Character names often contribute to my perception of a character. The main characters, Camille and Oscar, have particularly unique names. Was it difficult to decide names for your characters and is there a particular reason, other than the time period, that contributed to your decision?
If I remember correctly I came up with their names pretty quickly. I wanted something burly and rough for the lead guy, and Oscar fit perfectly. For my main female character, I wanted something sweet yet sexy. I’m actually not sure if Camille or Oscar were popular names during that time period, but I really liked them!

Can you tell us anything about your next YA novel?
Well, my next YA is going to be the second Everlasting book coming out next summer. I couldn’t end Camille’s story just yet. I don’t think I can say anything more about it just yet, but there should be at least a title soon to share.

My blog is dedicated to my personal hiding spot, books. Who, what, or where can be credited as your personal escape from reality?
My escape consists of reading in bed on a Sunday morning with a cup of coffee or tea while my girls eat breakfast and watch PBS cartoons. Just give me an hour and I’m ready to go for the whole day!

Thanks, Angie!

To learn more about Angie and EVERLASTING, check out her website and my review.

32 thoughts on “Interview: Angie Frazier (Author of EVERLASTING!)

  1. Very informative interview! I really like the idea of a ya historical. I like to that it takes place in Australia, I'd love to visit there some day. I look forward to reading this one.mlawson17 at hotmail dot com

  2. Forbidden relationships! Lol, that was a great question you aksed about. I love her response and I think Angie did good with picking the characters' names. They're so beautiful! Thanks for the interview!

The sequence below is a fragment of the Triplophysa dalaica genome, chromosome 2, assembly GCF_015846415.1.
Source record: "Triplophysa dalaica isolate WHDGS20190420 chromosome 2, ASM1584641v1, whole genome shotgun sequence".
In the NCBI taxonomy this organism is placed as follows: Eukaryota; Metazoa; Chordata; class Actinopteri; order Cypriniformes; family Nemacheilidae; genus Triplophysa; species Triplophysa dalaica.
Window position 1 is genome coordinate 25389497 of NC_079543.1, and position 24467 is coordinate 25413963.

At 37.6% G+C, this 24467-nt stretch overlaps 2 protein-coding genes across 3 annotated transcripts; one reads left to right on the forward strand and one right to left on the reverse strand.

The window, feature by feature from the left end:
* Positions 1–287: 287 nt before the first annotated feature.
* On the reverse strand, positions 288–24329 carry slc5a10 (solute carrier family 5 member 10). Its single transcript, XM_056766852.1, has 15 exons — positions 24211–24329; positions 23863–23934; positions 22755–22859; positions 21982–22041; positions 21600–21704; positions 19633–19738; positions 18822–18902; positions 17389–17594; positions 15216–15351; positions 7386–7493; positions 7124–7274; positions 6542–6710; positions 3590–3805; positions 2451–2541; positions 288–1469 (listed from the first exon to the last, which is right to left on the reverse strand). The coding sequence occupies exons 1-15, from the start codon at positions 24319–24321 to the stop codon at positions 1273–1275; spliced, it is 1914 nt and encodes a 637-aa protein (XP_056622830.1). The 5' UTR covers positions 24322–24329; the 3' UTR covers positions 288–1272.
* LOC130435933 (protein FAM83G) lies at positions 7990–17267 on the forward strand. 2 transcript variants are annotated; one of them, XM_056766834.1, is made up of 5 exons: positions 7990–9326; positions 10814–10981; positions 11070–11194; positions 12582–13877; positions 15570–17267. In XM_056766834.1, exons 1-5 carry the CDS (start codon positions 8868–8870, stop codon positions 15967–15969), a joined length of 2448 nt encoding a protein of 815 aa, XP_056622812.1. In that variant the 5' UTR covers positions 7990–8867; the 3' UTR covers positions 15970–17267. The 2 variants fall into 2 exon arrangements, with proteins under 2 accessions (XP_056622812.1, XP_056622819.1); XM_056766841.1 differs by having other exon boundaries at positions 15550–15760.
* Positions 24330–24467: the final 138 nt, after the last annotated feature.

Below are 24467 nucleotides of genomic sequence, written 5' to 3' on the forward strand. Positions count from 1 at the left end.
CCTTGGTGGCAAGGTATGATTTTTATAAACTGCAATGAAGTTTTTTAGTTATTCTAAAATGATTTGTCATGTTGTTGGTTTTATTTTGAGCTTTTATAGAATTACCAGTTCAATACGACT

3. I'm always so jealous when I read interviews–I could never think up such awesome questions! I love reading interviews. They either expand on a book I've already read, answering questions I may have been curious about, or it makes me want to pick up the book if I haven't read it yet. I really want to read Everlasting now! Thanks

  4. You can tell that Angie Frazier did a good amount of research. I love that she kept the names of her characters even though she didn't know if it fit in with the time period. It makes those names stand out.

  5. These are great questions! Loved this interview! I think Camille is such a great name; it definitely sounds like a name used in that time period. I also think it's great that she's writing a sequel!

  6. I'm interested to know whether or not Oscar and Camille actually were popular in 1855. If not, I wonder if Angie Frazier will face criticism for this aspect.

Comments always welcome, but be sure to whisper, I'm hiding!

Fill in your details below or click an icon to log in: Logo

You are commenting using your account. Log Out /  Change )

Google+ photo

You are commenting using your Google+ account. Log Out /  Change )

Twitter picture

You are commenting using your Twitter account. Log Out /  Change )

Facebook photo

You are commenting using your Facebook account. Log Out /  Change )


Connecting to %s